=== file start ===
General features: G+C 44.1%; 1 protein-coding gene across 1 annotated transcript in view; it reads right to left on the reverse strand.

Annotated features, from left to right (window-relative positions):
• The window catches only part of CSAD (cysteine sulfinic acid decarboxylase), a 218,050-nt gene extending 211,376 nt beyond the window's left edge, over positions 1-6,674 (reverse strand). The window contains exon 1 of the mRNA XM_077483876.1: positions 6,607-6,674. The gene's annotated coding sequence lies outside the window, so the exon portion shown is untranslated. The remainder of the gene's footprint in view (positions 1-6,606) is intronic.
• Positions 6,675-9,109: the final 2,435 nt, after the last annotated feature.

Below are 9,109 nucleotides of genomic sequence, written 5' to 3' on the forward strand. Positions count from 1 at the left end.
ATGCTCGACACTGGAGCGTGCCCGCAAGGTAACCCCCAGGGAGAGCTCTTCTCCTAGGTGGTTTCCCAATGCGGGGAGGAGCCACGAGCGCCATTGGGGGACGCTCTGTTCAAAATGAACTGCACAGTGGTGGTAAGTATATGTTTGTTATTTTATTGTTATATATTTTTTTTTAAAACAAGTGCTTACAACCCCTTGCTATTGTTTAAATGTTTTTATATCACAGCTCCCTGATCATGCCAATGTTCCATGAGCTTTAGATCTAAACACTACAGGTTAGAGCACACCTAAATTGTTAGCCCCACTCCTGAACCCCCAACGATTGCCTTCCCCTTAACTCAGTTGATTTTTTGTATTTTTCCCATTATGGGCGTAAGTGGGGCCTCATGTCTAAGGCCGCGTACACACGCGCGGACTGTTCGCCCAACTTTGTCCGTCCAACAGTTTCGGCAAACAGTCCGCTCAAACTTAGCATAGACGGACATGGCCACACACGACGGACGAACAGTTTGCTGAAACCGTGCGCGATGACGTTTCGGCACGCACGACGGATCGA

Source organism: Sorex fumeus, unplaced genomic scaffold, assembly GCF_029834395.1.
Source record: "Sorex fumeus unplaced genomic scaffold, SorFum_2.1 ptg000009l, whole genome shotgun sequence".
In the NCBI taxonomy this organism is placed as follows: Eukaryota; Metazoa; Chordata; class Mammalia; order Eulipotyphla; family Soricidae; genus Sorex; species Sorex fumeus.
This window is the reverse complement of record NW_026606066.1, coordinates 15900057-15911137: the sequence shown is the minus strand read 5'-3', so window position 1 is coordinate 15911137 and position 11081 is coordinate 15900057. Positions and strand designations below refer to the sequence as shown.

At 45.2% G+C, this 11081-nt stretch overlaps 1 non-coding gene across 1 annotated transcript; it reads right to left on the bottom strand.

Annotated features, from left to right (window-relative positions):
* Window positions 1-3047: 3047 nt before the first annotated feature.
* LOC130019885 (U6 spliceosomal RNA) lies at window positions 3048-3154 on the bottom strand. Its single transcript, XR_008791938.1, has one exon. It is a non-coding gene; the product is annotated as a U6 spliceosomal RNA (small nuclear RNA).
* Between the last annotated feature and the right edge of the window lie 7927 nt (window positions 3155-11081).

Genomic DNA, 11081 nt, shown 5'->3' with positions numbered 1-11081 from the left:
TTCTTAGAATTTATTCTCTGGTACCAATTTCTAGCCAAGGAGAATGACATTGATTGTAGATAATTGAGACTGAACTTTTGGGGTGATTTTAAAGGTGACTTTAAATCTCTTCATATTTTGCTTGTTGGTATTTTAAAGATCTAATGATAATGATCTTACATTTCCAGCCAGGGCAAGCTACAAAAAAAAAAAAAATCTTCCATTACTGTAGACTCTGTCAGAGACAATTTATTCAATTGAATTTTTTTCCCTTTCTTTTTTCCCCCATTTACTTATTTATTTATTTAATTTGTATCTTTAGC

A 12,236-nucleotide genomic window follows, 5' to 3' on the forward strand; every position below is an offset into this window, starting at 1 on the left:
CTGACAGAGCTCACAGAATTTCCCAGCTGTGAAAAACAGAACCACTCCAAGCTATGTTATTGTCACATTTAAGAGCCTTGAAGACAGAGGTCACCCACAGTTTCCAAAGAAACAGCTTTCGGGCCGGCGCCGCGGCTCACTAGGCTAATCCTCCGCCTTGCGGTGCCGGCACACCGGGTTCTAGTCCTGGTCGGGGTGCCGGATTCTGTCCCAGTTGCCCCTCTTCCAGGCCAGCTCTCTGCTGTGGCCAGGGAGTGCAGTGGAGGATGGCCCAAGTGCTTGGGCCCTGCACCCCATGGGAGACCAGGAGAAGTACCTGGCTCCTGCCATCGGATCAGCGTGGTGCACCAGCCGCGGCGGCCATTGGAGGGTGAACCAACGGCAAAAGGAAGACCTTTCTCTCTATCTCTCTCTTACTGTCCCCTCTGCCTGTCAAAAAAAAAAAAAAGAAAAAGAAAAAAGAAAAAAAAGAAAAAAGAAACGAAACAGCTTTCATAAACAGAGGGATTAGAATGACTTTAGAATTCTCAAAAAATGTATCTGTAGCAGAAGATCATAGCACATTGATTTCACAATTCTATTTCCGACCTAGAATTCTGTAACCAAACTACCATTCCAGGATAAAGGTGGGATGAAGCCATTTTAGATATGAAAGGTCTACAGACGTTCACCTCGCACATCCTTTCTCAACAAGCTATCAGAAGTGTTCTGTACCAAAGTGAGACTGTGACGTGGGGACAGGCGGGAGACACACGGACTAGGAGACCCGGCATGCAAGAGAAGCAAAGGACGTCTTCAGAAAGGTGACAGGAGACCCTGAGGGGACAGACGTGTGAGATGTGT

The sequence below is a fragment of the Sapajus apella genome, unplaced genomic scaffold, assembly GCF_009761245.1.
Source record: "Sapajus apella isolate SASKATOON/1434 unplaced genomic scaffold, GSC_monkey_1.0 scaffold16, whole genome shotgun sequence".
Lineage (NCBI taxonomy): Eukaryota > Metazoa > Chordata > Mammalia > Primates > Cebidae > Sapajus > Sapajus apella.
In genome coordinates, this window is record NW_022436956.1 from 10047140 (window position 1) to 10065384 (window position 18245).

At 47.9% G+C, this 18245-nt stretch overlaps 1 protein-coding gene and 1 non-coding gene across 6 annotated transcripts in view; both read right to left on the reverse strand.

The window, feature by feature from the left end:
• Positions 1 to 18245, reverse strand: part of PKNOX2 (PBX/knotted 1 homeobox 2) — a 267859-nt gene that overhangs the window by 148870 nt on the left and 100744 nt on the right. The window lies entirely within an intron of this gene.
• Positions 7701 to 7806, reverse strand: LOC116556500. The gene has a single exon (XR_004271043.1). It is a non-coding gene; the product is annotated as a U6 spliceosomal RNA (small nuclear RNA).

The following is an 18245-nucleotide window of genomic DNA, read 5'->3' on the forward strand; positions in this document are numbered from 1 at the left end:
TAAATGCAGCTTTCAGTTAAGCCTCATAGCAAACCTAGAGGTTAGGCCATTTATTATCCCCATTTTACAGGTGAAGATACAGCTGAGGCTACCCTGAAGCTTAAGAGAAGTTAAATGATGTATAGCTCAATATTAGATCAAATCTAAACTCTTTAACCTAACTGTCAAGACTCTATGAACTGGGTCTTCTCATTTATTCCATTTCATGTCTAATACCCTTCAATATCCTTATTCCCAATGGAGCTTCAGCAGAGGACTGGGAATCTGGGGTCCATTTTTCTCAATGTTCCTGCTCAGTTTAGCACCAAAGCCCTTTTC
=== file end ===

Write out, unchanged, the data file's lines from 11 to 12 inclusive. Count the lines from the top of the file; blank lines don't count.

At 45.2% G+C, this 11081-nt stretch overlaps 1 non-coding gene across 1 annotated transcript; it reads right to left on the bottom strand.

Annotated features, from left to right (window-relative positions):